From time to time I like to bring a guest blogger on for a fresh perspective on my bi-weekly “Ask a Ghostwriter” blog series. Today my colleague and friend, Laura Sherman offers us some advice. As a high quality professional ghostwriter, Laura has knack for character and she’s here to talk about it.
As a story unfolds, readers feel and experience it through the actions, viewpoints and dialogue of the characters. When any author or professional ghostwriter writes a memoir or fictional novel, he or she must take care to create and develop characters that are realistic, which will resonate with their audience.
When you read a great book (and hate when you’ve reached the last page) it’s often because you’ve become best friends with the protagonist and don’t want to bid them farewell.
So, how do great authors get you to feel that way?
And how can you learn to develop memorable characters that your readers will adore?
Research Is Required
Whenever you develop a character, you will need to roll up your sleeves and do research. Consider the people you know in real life; every individual is unique. Well, it should be that way in a novel as well. Never resort to a cookie-cutter stereotype. Even as you would learn about the interests and characteristics of a new friend, you’ll need to dig in and discover or develop the idiosyncrasies of the characters in your book. They are, after all, individuals.
Your research for character mannerisms, quirks, and foibles can simply come from observing life. A writer is always viewing the world through a special lens and every interaction is potential fodder for a book. It’s not only the ordinary interplay between two people that I observe. I tend to pay special attention to those awkward moments when people misunderstand each other’s intentions or words. Life is always chock-full of learning moments, which shed light on how people behave.
Research is not limited to studying personality traits. Sometimes you will need to learn about an area of life or a vocation. For instance, if you create a fictional character who is a waiter, but haven’t spent much time in a restaurant, you’ll need to change that. You won’t understand the behavior, the lingo, and the attitudes of a server if you eat every meal at home. Your reader will pick that up, because the scene will fall flat.
Getting The Dialogue Down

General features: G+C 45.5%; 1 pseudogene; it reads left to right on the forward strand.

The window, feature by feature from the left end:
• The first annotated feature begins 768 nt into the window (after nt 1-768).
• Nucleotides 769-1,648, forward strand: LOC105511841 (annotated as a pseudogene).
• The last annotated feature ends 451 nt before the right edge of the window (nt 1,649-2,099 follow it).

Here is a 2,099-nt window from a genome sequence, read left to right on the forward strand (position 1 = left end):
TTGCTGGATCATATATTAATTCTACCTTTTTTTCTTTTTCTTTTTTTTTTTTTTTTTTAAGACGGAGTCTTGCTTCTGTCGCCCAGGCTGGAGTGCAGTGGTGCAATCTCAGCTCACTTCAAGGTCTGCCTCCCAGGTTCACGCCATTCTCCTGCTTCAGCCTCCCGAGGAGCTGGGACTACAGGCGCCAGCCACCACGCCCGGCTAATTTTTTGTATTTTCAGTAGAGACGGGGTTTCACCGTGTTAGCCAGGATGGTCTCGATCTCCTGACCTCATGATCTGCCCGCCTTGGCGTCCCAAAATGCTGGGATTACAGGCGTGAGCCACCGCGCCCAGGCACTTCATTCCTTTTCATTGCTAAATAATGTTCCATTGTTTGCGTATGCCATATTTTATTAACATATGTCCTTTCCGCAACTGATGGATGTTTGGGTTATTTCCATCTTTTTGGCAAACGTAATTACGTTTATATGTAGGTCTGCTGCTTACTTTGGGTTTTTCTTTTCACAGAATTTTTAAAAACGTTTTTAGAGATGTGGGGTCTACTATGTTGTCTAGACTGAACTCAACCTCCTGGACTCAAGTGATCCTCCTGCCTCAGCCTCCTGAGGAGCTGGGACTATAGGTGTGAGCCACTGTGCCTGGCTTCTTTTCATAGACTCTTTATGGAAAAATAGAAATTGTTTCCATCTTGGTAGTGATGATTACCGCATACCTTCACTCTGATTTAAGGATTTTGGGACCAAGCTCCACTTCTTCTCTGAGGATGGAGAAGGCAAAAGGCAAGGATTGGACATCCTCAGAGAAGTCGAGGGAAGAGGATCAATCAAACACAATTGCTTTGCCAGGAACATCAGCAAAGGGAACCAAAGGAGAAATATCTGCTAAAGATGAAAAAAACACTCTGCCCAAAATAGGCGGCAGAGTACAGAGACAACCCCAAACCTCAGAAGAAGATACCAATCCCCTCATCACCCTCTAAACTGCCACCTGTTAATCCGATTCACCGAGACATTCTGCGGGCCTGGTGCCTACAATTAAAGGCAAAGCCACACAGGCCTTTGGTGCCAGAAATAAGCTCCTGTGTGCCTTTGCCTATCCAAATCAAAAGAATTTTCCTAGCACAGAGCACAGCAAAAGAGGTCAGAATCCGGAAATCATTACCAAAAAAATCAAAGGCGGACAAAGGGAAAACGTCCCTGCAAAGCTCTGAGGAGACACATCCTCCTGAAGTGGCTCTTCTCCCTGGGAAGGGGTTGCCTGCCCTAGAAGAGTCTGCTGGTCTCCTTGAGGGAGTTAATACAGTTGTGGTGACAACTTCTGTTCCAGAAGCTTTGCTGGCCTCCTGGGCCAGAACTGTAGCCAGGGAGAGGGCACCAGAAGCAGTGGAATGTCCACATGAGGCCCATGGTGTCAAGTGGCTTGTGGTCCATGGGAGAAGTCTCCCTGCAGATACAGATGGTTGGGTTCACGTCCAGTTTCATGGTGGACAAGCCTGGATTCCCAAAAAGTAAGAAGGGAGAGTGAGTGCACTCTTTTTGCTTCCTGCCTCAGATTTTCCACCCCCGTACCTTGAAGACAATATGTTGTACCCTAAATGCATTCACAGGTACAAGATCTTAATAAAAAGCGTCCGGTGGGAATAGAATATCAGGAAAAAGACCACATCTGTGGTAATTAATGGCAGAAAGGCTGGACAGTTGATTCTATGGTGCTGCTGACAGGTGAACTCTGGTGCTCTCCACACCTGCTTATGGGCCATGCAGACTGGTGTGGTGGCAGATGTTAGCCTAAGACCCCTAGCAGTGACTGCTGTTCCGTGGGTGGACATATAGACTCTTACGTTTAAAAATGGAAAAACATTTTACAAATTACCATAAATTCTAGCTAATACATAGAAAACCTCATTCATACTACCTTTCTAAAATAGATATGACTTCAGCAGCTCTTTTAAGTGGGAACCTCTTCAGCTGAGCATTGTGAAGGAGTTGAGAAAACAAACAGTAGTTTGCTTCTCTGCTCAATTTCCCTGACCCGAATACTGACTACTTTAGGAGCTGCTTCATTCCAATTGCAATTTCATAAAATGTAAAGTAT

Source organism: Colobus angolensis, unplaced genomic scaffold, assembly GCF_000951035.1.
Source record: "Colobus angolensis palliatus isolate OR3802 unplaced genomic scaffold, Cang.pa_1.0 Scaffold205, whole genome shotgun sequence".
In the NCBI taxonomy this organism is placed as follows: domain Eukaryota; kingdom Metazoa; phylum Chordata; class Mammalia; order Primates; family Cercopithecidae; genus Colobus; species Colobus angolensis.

Writing dialogue takes time to learn. If you haven’t studied the way people talk, spend some time just listening; you might be surprised by how people interact. As a professional ghostwriter, I often recommend to budding writers that they go to a crowded place and eavesdrop. It’s a great way to learn how people actually speak.
When I was in grade school, I was taught never to use contractions in writing. Well, that doesn’t work when you’re writing a novel or memoir (yes, I used two contractions there, I know.). People use them in life, so you need to use contractions in your writing, especially in dialogue (unless your character is an android who hasn’t been programmed to use informal language).
Keep It Real
As you begin to study people more and more, you might notice that they tend to have distinct ways of communicating in different situations. For instance, two buddies, who have been friends for decades, might develop their own language. You will need to create some inside jokes they can share (and share with the readers). Now, those conversations will be very different from those between a husband and wife, or a boss and subordinate. Explore each relationship and develop the appropriate communication style for that particular bond.
When you first meet someone, anyone, you’re often presented with a certain façade. People tend to be polite and behave in a certain way, one that isn’t completely authentic. Over time you really get to know the person and tear down that false front. When you introduce your characters, you don’t have time for false façades—you need to dive into reality. Write your characters as if you and your readers have known them for years. Show the flaws upfront.
Some new writers feel that their “good” characters should never show faults. That’s a great way to make them two-dimensional. Good guys have bad habits and can lose it from time to time. And it’s worth pointing out that bad guys can have good moments too. After all, they rarely view themselves as bad.
If you study people and note both their good and bad qualities, it will help you write realistic characters that will resonate with readers. Give your characters a nice balance.
Creating good, realistic characters is a lot of fun for any professional ghostwriter or any author. You’ll need to dig in and do some research, listen to the way people interact, and write with reality. It’s a bit like meeting new people and learning all about them. Immerse yourself in the process; your readers will thank you for it.
Do you have tips for capturing realistic characters that you would like to share?
If so, leave them in the comments.
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While this book doesn’t necessarily cover the topic of writing characters as this blog does, it does serve as a primer for a professional mentality with your writing.
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